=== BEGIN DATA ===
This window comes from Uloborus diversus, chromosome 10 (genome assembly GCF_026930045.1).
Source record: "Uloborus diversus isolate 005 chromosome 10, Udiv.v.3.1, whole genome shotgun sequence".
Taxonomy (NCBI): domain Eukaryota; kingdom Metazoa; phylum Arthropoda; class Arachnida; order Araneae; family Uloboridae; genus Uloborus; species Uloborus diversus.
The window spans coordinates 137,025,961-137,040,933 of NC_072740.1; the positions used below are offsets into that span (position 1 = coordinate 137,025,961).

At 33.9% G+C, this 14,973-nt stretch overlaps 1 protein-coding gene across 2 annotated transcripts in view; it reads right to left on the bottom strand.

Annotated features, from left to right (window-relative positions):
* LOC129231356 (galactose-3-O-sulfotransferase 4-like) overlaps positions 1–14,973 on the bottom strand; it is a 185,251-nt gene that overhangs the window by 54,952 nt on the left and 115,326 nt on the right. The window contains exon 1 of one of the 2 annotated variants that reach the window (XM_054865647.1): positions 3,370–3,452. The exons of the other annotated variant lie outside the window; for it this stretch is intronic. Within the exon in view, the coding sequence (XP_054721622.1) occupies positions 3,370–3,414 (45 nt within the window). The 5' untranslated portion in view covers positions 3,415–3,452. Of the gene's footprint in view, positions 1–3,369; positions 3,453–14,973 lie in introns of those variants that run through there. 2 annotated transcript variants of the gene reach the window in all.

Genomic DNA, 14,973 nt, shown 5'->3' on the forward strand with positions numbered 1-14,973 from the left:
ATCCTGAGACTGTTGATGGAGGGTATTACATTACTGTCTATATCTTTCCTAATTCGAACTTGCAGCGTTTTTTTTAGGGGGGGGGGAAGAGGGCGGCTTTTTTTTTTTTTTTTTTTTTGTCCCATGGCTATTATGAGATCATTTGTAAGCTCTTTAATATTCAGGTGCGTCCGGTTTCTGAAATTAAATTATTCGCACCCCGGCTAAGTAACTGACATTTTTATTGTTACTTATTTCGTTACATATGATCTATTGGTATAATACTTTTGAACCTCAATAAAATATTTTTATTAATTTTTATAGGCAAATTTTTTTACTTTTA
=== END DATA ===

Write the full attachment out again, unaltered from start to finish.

This window comes from Uloborus diversus, chromosome 10 (genome assembly GCF_026930045.1).
Source record: "Uloborus diversus isolate 005 chromosome 10, Udiv.v.3.1, whole genome shotgun sequence".
Taxonomy (NCBI): domain Eukaryota; kingdom Metazoa; phylum Arthropoda; class Arachnida; order Araneae; family Uloboridae; genus Uloborus; species Uloborus diversus.
The window spans coordinates 137,025,961-137,040,933 of NC_072740.1; the positions used below are offsets into that span (position 1 = coordinate 137,025,961).

At 33.9% G+C, this 14,973-nt stretch overlaps 1 protein-coding gene across 2 annotated transcripts in view; it reads right to left on the bottom strand.

Annotated features, from left to right (window-relative positions):
* LOC129231356 (galactose-3-O-sulfotransferase 4-like) overlaps positions 1–14,973 on the bottom strand; it is a 185,251-nt gene that overhangs the window by 54,952 nt on the left and 115,326 nt on the right. The window contains exon 1 of one of the 2 annotated variants that reach the window (XM_054865647.1): positions 3,370–3,452. The exons of the other annotated variant lie outside the window; for it this stretch is intronic. Within the exon in view, the coding sequence (XP_054721622.1) occupies positions 3,370–3,414 (45 nt within the window). The 5' untranslated portion in view covers positions 3,415–3,452. Of the gene's footprint in view, positions 1–3,369; positions 3,453–14,973 lie in introns of those variants that run through there. 2 annotated transcript variants of the gene reach the window in all.

Genomic DNA, 14,973 nt, shown 5'->3' on the forward strand with positions numbered 1-14,973 from the left:
ATCCTGAGACTGTTGATGGAGGGTATTACATTACTGTCTATATCTTTCCTAATTCGAACTTGCAGCGTTTTTTTTAGGGGGGGGGGAAGAGGGCGGCTTTTTTTTTTTTTTTTTTTTTGTCCCATGGCTATTATGAGATCATTTGTAAGCTCTTTAATATTCAGGTGCGTCCGGTTTCTGAAATTAAATTATTCGCACCCCGGCTAAGTAACTGACATTTTTATTGTTACTTATTTCGTTACATATGATCTATTGGTATAATACTTTTGAACCTCAATAAAATATTTTTATTAATTTTTATAGGCAAATTTTTTTACTTTTA